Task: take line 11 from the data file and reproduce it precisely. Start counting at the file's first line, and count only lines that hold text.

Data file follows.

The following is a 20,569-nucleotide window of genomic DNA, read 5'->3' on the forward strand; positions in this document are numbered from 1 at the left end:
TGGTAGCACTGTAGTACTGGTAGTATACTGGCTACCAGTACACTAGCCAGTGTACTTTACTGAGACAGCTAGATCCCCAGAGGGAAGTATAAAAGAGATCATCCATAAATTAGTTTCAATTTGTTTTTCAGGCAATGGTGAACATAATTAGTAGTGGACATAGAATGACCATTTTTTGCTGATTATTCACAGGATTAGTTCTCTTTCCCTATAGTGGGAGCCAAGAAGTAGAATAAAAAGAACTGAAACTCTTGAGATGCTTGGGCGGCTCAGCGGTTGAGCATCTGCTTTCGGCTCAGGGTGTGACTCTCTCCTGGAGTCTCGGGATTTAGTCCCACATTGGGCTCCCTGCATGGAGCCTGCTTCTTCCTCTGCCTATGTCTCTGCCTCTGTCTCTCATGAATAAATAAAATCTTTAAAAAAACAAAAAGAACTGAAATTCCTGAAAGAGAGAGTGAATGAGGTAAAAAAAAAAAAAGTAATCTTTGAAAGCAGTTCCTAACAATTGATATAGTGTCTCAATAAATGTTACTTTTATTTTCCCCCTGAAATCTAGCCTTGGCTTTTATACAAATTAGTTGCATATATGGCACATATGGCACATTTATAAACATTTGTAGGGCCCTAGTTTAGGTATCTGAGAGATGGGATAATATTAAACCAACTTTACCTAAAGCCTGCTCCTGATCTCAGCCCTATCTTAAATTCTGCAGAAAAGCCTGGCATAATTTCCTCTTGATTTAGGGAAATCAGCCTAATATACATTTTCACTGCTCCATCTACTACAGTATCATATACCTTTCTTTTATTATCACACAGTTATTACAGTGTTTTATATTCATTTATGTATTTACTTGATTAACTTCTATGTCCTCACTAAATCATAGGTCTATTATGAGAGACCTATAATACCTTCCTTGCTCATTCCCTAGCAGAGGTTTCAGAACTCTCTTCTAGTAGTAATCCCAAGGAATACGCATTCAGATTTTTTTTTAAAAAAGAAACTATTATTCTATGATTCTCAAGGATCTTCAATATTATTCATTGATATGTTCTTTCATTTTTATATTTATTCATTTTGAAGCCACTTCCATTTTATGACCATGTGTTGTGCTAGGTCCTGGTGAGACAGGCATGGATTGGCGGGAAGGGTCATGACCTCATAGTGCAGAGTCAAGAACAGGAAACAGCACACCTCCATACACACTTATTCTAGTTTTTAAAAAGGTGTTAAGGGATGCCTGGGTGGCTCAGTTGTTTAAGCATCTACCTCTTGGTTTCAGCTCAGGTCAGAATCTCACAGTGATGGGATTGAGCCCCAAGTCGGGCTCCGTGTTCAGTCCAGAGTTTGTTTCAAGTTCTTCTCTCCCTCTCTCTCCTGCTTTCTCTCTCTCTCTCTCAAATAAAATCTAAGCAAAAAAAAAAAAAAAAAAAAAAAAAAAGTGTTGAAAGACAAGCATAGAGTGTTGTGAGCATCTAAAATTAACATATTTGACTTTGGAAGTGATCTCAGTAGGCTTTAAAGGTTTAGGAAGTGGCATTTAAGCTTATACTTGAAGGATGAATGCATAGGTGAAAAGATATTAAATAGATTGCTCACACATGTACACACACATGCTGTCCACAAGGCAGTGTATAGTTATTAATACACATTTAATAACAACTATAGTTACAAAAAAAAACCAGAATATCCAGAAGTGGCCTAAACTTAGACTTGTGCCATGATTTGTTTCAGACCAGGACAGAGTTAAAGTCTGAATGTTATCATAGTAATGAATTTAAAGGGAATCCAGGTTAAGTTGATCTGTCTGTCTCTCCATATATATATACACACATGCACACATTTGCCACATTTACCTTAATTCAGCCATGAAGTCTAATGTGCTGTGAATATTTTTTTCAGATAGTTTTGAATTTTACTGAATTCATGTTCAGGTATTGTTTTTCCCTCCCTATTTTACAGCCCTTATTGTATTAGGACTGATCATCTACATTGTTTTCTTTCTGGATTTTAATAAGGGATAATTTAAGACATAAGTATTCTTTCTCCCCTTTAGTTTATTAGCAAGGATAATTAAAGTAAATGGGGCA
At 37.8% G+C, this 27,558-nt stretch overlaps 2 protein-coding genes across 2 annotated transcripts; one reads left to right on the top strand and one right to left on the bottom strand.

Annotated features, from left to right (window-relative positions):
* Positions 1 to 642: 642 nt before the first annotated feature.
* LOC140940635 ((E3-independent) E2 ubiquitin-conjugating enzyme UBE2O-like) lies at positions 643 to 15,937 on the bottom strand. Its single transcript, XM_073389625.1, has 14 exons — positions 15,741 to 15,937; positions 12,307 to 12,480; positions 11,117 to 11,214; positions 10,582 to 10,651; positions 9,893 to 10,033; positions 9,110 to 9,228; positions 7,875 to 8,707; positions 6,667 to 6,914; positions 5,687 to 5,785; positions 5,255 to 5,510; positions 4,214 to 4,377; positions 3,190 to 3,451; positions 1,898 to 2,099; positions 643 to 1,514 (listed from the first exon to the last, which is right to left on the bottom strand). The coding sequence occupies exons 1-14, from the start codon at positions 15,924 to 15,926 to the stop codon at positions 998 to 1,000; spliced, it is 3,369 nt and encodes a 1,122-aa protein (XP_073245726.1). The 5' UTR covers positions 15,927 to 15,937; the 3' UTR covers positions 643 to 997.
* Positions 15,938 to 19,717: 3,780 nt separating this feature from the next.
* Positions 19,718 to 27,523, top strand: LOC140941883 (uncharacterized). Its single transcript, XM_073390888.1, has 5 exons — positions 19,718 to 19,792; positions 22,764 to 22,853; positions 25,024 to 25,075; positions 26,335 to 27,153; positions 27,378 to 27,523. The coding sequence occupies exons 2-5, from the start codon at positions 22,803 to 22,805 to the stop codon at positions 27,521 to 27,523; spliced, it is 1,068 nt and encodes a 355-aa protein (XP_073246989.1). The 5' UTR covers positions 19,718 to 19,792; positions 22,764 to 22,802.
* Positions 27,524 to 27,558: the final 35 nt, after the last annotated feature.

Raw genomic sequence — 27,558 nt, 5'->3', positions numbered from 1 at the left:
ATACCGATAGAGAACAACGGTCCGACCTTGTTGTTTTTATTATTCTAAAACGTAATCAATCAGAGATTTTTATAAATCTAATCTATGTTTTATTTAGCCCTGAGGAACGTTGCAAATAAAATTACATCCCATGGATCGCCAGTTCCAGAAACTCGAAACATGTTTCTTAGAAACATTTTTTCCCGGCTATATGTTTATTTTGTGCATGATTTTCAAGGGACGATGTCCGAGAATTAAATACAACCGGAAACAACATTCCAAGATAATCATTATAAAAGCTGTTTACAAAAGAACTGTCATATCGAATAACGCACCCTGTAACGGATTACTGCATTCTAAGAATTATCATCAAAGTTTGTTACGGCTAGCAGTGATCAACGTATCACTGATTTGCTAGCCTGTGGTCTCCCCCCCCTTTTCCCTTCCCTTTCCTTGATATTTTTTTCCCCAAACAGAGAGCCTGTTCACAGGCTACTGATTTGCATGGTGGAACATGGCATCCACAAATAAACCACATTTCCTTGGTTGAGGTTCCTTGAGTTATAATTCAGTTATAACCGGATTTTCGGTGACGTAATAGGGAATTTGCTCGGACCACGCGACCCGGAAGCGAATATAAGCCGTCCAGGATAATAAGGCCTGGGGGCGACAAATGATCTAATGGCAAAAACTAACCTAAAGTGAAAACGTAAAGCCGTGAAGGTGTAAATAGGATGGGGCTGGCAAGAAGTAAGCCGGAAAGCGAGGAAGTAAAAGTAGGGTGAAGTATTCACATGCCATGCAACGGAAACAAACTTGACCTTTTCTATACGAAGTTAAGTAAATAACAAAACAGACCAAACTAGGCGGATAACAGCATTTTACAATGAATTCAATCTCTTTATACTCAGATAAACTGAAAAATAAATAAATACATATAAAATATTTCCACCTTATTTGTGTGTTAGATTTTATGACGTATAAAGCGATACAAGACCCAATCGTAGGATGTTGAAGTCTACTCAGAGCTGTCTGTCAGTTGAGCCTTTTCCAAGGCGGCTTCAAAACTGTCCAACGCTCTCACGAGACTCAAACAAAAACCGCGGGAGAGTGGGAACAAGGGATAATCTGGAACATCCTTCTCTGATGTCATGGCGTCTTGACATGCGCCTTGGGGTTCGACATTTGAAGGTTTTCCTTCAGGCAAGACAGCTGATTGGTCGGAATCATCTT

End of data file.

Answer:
ATACCGATAGAGAACAACGGTCCGACCTTGTTGTTTTTATTATTCTAAAACGTAATCAATCAGAGATTTTTATAAATCTAATCTATGTTTTATTTAGCCCTGAGGAACGTTGCAAATAAAATTACATCCCATGGATCGCCAGTTCCAGAAACTCGAAACATGTTTCTTAGAAACATTTTTTCCCGGCTATATGTTTATTTTGTGCATGATTTTCAAGGGACGATGTCCGAGAATTAAATACAACCGGAAACAACATTCCAAGATAATCATTATAAAAGCTGTTTACAAAAGAACTGTCATATCGAATAACGCACCCTGTAACGGATTACTGCATTCTAAGAATTATCATCAAAGTTTGTTACGGCTAGCAGTGATCAACGTATCACTGATTTGCTAGCCTGTGGTCTCCCCCCCCTTTTCCCTTCCCTTTCCTTGATATTTTTTTCCCCAAACAGAGAGCCTGTTCACAGGCTACTGATTTGCATGGTGGAACATGGCATCCACAAATAAACCACATTTCCTTGGTTGAGGTTCCTTGAGTTATAATTCAGTTATAACCGGATTTTCGGTGACGTAATAGGGAATTTGCTCGGACCACGCGACCCGGAAGCGAATATAAGCCGTCCAGGATAATAAGGCCTGGGGGCGACAAATGATCTAATGGCAAAAACTAACCTAAAGTGAAAACGTAAAGCCGTGAAGGTGTAAATAGGATGGGGCTGGCAAGAAGTAAGCCGGAAAGCGAGGAAGTAAAAGTAGGGTGAAGTATTCACATGCCATGCAACGGAAACAAACTTGACCTTTTCTATACGAAGTTAAGTAAATAACAAAACAGACCAAACTAGGCGGATAACAGCATTTTACAATGAATTCAATCTCTTTATACTCAGATAAACTGAAAAATAAATAAATACATATAAAATATTTCCACCTTATTTGTGTGTTAGATTTTATGACGTATAAAGCGATACAAGACCCAATCGTAGGATGTTGAAGTCTACTCAGAGCTGTCTGTCAGTTGAGCCTTTTCCAAGGCGGCTTCAAAACTGTCCAACGCTCTCACGAGACTCAAACAAAAACCGCGGGAGAGTGGGAACAAGGGATAATCTGGAACATCCTTCTCTGATGTCATGGCGTCTTGACATGCGCCTTGGGGTTCGACATTTGAAGGTTTTCCTTCAGGCAAGACAGCTGATTGGTCGGAATCATCTT